Addow was the third senior government figure to have been killed in as many days, after the security minister died in a suicide attack in the western town of Beledweyne and a senior police officer was killed in fighting in the capital.
"This is yet another terrorist attack, only hours later," Mohamed Dhere, Somalia's deputy transport minister, said.
Al-Shabab, which has allied with the Hizbul Islam movement, said one of its fighters crashed his vehicle into the hotel in Beledweyne on Thursday, killing Omar Hashi Aden and at least 19 other people.
In May, the two groups launched an offensive against the transitional government, which has little effective control over much of the country.
The fighting has claimed the lives of around 300 civilians and has caused more than 120,000 people to flee Mogadishu since then.
Mohamed Omaar, Somalia's foreign minister, told Al Jazeera on Thursday that al-Shabab's offensive had "failed completely".
"We have pushed them back," he said.
Omaar said the government would be able to hold on to its gains in Mogadishu because "the Somali public are tired of twenty years of conflict and are in favour of peace".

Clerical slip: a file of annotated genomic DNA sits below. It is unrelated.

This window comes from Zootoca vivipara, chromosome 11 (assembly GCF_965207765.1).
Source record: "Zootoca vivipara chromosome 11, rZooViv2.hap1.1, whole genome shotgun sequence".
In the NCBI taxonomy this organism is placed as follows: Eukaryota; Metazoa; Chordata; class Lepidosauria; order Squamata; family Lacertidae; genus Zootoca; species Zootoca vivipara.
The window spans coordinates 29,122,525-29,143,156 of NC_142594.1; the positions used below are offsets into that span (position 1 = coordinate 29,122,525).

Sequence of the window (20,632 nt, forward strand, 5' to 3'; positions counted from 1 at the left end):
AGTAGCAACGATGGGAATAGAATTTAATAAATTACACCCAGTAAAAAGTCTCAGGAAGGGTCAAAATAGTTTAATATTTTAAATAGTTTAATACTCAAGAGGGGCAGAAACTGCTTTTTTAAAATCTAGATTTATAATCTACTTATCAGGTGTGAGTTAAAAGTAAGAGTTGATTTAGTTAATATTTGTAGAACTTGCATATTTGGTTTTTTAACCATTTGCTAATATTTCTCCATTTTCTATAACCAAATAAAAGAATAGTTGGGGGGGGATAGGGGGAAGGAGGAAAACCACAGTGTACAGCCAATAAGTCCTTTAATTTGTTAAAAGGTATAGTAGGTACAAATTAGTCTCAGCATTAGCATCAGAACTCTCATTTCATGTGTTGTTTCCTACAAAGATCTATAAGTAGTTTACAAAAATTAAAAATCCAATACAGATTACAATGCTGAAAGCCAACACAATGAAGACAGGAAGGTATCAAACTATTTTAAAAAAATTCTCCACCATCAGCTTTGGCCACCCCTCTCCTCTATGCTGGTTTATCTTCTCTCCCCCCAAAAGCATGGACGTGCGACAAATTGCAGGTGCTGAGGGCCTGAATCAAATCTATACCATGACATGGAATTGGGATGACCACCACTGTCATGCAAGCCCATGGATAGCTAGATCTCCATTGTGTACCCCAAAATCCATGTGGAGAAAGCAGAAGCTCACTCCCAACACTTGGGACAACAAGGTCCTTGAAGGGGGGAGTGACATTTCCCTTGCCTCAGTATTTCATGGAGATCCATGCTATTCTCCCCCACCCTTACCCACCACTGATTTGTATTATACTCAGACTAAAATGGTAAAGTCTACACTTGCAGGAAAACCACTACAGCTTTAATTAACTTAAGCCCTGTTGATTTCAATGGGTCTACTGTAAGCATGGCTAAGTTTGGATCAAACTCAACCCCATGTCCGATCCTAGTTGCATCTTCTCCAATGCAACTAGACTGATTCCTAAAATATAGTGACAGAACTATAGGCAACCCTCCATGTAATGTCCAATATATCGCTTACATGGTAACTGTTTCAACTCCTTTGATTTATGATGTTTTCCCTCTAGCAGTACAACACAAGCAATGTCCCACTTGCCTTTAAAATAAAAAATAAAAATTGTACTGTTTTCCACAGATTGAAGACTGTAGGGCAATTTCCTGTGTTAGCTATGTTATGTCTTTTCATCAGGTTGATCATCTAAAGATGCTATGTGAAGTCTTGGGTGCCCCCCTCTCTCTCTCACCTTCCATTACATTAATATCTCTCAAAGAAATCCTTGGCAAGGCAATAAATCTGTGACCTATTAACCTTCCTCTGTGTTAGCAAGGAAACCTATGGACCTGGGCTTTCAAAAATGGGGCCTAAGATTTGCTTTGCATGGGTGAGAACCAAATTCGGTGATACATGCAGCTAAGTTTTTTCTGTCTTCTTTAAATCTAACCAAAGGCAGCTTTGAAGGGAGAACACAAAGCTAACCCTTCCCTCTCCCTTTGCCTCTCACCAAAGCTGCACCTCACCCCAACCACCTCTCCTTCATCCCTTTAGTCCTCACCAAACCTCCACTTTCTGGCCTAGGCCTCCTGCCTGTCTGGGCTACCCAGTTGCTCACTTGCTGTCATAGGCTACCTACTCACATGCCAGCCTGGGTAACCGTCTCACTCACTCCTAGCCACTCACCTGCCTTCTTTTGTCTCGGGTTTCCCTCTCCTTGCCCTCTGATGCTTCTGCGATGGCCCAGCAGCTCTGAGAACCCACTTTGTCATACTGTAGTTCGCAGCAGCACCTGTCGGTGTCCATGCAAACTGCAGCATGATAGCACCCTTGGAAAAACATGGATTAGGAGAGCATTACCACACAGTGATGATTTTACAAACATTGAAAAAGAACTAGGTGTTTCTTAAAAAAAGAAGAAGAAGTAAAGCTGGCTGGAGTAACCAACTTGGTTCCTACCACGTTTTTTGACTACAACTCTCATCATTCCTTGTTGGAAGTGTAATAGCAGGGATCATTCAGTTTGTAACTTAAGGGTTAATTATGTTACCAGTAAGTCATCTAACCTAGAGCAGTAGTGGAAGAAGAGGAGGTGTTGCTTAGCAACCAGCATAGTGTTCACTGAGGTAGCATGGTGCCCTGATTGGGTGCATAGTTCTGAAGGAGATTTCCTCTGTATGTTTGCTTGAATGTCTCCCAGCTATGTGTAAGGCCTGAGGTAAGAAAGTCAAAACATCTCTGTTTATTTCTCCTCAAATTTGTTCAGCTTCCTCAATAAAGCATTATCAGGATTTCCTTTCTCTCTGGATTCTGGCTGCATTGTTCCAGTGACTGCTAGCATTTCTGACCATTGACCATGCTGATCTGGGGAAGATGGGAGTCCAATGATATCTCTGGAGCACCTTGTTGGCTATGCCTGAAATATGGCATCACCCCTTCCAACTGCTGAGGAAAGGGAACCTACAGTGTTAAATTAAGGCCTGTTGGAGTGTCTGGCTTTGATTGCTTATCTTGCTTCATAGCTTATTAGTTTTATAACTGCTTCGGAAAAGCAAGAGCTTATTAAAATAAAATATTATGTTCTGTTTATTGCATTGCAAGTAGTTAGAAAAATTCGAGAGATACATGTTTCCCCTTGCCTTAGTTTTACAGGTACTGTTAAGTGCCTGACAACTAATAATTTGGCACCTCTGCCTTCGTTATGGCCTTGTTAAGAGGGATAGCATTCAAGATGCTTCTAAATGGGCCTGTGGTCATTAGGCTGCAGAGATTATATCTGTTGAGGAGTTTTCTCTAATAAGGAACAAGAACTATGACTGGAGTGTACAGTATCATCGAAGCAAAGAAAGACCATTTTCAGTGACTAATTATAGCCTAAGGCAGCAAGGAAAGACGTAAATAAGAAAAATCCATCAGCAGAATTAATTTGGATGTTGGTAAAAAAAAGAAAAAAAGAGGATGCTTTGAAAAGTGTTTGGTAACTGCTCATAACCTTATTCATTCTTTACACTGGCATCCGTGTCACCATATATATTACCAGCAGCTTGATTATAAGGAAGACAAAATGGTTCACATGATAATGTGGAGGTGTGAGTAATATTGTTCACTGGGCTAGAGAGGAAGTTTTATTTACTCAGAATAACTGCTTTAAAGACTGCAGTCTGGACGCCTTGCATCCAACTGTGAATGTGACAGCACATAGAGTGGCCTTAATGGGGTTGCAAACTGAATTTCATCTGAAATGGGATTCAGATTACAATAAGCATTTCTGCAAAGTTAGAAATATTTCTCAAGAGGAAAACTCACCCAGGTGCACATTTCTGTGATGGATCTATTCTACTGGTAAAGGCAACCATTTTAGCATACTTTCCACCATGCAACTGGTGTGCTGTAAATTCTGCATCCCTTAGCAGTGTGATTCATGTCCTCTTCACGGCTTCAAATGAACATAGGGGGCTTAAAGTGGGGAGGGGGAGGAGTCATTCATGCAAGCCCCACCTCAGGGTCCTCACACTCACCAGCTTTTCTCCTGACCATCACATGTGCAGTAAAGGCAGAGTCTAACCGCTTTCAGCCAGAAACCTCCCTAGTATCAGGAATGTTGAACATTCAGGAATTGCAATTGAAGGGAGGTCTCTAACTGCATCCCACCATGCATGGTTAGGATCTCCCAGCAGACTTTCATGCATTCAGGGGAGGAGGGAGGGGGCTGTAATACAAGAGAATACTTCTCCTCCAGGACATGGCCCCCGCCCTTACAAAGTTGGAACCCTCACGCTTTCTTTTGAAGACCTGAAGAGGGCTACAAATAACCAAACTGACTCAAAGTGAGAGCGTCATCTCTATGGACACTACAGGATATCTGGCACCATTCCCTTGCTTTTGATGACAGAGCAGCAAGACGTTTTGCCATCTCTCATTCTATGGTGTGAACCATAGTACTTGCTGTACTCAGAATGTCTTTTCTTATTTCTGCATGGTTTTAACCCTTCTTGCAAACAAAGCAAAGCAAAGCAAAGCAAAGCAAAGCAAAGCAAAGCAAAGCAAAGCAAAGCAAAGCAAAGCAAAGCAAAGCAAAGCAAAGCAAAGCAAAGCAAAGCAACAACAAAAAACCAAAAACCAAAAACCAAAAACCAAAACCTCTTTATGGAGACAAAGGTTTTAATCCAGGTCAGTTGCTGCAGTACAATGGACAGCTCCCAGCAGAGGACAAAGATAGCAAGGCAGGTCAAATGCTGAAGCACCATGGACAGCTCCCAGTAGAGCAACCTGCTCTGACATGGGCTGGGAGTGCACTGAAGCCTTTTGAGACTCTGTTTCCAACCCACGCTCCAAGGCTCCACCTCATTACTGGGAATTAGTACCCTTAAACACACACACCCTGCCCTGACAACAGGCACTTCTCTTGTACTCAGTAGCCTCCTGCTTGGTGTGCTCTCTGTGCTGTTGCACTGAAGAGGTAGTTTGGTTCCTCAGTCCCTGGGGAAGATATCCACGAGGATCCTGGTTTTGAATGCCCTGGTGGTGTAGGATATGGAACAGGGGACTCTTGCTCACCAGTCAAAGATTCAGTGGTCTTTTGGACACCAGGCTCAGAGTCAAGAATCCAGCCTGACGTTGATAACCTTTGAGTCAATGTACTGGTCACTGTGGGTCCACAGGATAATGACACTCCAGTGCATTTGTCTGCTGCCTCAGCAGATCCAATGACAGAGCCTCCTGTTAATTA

Somalia has not had an effective government since 1991 when Mohamed Siad Barre, the former president, was overthrown, plunging the country into chaos.
Kenya's foreign minister warned on Friday that the worsening situation in Somalia was a threat to stability across the region.
"We will not sit by and watch the situation in Somalia deteriorate beyond where it is. We have a duty ... as a government to protect our strategic interests including our security," Moses Wetangula said.
Wetangula also urged countries who had pledged a total of $213 million to build up security forces to deliver on those pledges as soon as possible.
"The government in Mogadishu needs to operate, they need the funds to pay their civil services, their outgoings in many waysand they need survival kits, they are under immense pressure from the rebels that are fighting them," he said.